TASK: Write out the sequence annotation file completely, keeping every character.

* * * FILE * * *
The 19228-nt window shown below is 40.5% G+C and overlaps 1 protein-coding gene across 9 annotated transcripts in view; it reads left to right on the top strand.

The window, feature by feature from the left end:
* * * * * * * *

The 19228-nt window shown below is 40.5% G+C and overlaps 1 protein-coding gene across 9 annotated transcripts in view; it reads left to right on the top strand.

The window, feature by feature from the left end: